April 20, 2009
Source: Piedmont 2003

Baker, Steve
Oxford College Biology Department


Project Summary

As an ecologist, I welcome the opportunity to interact with colleagues from any discipline that share my interest in and concern for the environment. I was excited when Dr. Eloise Carter recommended that I apply to attend the 2003 Piedmont Project, because she has spoken highly of the program. Also, I had some previous experience with the program as I had led the aquatic biology activity that was held in the fall workshop at Oxford on at least one occasion.

I found the workshop stimulating and interesting. Although I had already been exposed to much of the material, it was very enlightening to listen and interact with my colleagues, many of whom were not in science disciplines, respond to issues of sustainabilty, urban growth, and basic Piedmont Ecology.

I have worked this summer in planning to incorporate some issues of environmental health into my classes as a byproduct of the workshop. I intended to add this course material to Biology 120, my non-majors course, but since I will not teach it until spring of 2005 I decided to go ahead and add a unit to my freshwater ecology class in the fall. I normally teach a long segment on water quality chemistry which is somewhat useful but also quite boring in this course. I am working on reducing the content of this material and instead addressing diseases and problems that can occur as a result of poor water quality (see attached syllabus).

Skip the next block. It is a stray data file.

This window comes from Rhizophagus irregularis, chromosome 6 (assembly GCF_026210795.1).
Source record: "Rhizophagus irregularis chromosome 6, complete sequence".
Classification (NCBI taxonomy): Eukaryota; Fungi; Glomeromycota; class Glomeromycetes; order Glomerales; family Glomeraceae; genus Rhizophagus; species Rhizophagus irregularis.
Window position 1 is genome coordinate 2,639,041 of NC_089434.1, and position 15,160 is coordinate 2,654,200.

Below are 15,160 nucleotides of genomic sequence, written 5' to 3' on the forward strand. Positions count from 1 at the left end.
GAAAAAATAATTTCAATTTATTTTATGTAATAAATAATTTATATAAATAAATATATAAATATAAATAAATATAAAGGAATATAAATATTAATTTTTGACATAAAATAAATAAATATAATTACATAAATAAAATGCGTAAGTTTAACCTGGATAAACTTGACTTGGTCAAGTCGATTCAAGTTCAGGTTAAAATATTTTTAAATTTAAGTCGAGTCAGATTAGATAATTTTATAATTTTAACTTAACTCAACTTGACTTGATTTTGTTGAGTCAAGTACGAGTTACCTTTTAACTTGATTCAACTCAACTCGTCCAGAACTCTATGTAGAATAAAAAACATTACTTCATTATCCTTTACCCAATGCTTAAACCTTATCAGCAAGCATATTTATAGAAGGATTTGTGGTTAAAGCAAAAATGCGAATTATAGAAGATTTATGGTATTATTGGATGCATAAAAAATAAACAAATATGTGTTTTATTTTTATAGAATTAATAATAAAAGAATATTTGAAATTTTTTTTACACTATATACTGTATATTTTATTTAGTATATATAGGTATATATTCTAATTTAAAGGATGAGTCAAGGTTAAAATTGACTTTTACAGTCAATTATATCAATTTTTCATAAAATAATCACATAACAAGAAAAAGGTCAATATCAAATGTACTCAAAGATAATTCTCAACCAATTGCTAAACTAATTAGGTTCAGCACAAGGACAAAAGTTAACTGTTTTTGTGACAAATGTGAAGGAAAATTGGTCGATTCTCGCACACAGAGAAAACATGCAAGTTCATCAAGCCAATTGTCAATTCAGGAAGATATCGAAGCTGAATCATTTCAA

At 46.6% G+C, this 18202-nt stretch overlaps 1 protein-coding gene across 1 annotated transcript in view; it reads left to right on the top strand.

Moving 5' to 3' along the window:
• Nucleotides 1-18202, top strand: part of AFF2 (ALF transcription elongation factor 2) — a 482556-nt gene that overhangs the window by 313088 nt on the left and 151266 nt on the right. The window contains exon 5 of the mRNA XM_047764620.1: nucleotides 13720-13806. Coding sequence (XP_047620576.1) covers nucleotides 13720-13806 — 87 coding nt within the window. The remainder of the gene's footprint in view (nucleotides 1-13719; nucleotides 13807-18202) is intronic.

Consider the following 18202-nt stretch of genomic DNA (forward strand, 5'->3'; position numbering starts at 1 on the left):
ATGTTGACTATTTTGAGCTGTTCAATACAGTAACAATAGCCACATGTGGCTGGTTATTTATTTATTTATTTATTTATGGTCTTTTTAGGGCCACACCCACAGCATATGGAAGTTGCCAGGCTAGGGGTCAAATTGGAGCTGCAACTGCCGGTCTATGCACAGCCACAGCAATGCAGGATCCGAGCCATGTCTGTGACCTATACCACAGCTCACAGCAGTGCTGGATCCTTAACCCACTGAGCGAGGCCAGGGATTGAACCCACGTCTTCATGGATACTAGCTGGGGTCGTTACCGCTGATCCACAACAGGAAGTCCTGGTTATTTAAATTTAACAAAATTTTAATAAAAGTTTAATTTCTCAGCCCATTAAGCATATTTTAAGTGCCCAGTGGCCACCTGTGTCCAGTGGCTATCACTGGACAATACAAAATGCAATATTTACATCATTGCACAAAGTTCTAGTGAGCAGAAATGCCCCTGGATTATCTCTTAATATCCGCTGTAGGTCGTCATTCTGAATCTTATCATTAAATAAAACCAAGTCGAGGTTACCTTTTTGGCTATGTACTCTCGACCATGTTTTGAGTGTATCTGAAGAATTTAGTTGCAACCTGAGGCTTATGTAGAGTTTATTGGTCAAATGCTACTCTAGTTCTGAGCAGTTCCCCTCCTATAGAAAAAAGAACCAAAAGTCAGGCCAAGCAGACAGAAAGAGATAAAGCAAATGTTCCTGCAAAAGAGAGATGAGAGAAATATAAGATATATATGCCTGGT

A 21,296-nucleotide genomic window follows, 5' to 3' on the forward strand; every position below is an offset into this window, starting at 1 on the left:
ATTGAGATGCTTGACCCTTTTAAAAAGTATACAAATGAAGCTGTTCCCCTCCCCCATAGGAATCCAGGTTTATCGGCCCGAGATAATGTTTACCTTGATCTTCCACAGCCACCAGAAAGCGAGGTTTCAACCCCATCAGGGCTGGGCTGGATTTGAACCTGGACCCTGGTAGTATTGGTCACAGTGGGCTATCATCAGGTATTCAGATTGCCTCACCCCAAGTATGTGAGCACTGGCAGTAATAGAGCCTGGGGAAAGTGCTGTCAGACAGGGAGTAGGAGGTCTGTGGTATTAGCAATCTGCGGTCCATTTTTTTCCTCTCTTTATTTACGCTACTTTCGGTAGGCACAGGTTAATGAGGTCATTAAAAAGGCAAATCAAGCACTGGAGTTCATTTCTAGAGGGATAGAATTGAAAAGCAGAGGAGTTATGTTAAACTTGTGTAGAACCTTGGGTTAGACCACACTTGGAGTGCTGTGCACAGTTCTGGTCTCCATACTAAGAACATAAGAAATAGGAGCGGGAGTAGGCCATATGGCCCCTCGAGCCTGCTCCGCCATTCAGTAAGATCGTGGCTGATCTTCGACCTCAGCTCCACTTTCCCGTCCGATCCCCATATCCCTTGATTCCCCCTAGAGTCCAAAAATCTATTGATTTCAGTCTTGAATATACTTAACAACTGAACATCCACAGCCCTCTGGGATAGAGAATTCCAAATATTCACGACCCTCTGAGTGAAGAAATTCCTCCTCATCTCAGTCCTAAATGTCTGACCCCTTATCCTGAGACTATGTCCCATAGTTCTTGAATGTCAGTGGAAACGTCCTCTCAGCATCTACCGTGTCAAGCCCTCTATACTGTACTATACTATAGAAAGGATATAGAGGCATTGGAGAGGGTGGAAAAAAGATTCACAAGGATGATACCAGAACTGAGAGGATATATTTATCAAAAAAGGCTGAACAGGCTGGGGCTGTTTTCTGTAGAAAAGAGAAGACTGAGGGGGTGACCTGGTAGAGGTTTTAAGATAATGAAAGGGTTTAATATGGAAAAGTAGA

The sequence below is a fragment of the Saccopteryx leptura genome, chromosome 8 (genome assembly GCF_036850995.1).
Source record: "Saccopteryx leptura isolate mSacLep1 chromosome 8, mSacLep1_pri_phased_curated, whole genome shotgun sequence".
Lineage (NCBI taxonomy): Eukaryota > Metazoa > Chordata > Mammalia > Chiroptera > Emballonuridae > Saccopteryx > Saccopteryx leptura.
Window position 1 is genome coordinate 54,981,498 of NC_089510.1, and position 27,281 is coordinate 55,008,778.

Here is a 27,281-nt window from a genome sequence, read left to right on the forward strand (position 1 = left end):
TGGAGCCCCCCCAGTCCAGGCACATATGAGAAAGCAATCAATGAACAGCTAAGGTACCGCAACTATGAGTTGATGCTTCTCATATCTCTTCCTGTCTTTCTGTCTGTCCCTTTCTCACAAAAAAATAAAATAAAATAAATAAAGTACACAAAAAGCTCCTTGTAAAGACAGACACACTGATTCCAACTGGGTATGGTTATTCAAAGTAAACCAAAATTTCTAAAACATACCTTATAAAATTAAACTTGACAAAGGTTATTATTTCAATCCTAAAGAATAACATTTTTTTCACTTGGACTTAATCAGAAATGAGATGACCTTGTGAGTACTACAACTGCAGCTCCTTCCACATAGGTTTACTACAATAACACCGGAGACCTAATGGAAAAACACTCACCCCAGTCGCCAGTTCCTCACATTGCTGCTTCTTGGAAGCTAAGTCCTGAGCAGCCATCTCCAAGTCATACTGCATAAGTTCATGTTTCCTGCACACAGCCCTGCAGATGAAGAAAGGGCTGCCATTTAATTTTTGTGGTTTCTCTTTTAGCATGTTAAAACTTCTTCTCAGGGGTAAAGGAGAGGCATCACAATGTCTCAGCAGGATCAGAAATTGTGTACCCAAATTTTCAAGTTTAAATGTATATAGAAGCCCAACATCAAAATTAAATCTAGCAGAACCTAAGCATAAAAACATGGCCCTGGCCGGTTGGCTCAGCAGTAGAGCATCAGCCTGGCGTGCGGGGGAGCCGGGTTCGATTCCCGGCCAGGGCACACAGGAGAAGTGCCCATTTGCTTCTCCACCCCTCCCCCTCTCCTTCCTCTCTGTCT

I was particularly interested by the topic of sustainable development as a process of trade offs. I am used to thinking purely of the ecology component of environmental issues. The comments made by Peggy Bartlett concerning the intersection of the biology, economics, and social aspects of development were interesting and a component I often forget. I particularly plan to add this as a component to my unit on water and environmental health.

I appreciate the effort put in by the presenters of the Project and found it very interesting and helpful.

Course Syllabus attached.

Download: Baker_2003.pdf (63.5 KB)

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